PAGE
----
Nobody wants an M.B.A anymore

As a generation of students saddled with loan debt stay put in the workforce, applications to MBA programs in the US have fallen for a third straight year.

October 23, 2017

Applications to Master of Business Administration programs in the US have fallen for a third straight year, prompting business schools to take a hard look at their programs.

Once a requisite for careers in finance and management consulting, the MBA has lost its appeal in recent years as fewer employers are helping to cover the costs, causing a generation of students soaked in student loan debt to stay put in the workforce.

This poses a big problem for public schools

While elite private programs like Harvard and Stanford are still attracting applicants, public schools are finding it much harder to entice students.

Back in August, the University of Iowa’s Tippie College of Business announced plans to close, and the University of Wisconsin’s School of Business claims it may not be far behind, despite ranking amongst the top public-university business programs in the country.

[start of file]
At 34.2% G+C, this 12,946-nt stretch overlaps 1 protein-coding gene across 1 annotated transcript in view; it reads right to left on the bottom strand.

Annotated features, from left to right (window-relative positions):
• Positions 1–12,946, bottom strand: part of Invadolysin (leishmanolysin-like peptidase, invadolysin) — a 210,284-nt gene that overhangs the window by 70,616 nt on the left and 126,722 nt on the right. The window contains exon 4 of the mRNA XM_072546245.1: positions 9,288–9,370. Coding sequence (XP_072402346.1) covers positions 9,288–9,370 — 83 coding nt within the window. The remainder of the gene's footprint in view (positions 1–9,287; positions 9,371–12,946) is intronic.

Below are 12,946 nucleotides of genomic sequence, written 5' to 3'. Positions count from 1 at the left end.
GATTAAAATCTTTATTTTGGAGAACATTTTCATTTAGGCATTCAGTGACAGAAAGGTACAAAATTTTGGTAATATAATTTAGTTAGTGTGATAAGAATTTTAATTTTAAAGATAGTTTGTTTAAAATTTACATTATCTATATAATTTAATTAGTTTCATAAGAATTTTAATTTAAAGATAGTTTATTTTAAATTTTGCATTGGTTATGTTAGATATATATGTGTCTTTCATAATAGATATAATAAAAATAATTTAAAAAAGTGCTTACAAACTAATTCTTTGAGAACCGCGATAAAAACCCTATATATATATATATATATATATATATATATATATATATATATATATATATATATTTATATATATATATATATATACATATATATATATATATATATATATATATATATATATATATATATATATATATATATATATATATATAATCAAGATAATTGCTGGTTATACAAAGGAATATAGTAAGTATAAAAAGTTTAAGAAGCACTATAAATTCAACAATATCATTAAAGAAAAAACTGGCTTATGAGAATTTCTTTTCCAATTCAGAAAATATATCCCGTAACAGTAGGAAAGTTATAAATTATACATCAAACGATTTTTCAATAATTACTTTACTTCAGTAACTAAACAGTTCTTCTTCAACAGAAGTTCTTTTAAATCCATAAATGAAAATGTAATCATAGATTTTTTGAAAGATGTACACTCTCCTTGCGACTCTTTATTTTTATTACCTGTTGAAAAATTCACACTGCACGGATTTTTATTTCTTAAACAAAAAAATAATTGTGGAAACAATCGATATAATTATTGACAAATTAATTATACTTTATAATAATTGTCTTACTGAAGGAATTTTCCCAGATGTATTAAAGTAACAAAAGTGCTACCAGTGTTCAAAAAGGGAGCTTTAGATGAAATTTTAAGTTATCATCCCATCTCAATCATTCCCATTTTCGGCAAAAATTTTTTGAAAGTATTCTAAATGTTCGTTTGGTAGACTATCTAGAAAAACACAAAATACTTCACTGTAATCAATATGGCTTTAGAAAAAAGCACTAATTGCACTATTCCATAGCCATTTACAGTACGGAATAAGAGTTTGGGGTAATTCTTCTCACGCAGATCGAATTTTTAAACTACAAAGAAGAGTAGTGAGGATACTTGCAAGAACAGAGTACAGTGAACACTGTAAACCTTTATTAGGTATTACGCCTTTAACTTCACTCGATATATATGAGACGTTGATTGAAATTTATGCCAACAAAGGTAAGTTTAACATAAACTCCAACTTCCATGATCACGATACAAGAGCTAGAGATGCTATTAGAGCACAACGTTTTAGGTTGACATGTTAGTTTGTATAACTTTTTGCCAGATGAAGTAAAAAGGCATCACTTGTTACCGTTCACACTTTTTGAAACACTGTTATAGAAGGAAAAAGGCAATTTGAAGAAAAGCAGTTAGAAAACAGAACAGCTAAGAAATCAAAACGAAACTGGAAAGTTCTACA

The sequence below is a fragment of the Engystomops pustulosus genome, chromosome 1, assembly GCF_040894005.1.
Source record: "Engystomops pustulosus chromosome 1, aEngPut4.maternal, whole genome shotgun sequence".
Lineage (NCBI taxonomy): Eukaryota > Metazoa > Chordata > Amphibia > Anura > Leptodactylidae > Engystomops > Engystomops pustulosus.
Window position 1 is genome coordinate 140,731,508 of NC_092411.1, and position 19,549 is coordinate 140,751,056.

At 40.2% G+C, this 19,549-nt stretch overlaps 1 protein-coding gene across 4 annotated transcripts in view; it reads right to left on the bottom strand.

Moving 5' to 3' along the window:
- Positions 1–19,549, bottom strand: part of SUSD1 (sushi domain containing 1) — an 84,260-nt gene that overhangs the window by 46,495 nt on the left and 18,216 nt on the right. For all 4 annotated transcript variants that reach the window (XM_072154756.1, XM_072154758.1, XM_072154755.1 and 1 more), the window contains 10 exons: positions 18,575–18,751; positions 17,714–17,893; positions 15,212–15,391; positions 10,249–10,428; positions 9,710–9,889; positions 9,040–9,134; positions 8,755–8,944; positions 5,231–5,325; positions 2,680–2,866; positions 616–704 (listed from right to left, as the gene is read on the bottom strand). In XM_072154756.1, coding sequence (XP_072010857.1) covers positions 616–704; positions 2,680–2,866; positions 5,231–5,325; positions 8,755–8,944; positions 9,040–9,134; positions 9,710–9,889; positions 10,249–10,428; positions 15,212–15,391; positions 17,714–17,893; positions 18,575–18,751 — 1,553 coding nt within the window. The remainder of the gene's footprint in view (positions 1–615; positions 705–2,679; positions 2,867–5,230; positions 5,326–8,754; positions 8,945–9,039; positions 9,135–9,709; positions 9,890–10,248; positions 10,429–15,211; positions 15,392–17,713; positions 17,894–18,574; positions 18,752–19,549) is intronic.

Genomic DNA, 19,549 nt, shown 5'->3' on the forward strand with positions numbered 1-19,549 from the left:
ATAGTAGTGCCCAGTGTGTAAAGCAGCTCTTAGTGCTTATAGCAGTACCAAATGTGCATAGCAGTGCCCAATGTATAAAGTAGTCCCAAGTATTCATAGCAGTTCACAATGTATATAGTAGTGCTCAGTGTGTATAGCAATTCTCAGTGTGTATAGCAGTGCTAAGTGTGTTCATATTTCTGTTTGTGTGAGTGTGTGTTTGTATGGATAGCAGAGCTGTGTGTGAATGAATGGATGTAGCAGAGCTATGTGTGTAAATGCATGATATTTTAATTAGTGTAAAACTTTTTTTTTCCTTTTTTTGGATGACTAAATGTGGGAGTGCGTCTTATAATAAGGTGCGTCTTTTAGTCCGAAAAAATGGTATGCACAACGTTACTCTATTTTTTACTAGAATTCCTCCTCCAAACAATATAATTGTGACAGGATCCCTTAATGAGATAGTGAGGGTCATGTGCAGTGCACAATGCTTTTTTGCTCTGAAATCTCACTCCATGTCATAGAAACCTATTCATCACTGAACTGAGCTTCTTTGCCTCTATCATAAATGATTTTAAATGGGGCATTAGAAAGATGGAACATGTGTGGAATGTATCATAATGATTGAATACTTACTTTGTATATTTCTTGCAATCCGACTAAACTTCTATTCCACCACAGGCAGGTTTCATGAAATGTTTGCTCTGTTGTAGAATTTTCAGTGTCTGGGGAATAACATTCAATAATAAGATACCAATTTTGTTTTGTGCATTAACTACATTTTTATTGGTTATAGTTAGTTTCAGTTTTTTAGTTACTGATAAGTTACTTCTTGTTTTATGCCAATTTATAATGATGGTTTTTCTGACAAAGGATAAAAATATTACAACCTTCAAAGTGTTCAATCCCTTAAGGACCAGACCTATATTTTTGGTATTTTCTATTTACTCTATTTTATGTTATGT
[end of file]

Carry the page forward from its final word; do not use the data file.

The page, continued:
They’re just not important anymore

Simply put, MBA degrees aren’t the shortcut to higher earnings that they once were.

Nearly 200,000 students have obtained an MBA every year since 2010. Which means the market is f-f-flooded — and having the title on your CV doesn’t automatically get you the job like it used to.

Even if it did, 20% of business school graduates report that their degree did not improve their earning power. Pretty lame, considering that some MBA programs cost upwards of $100k.

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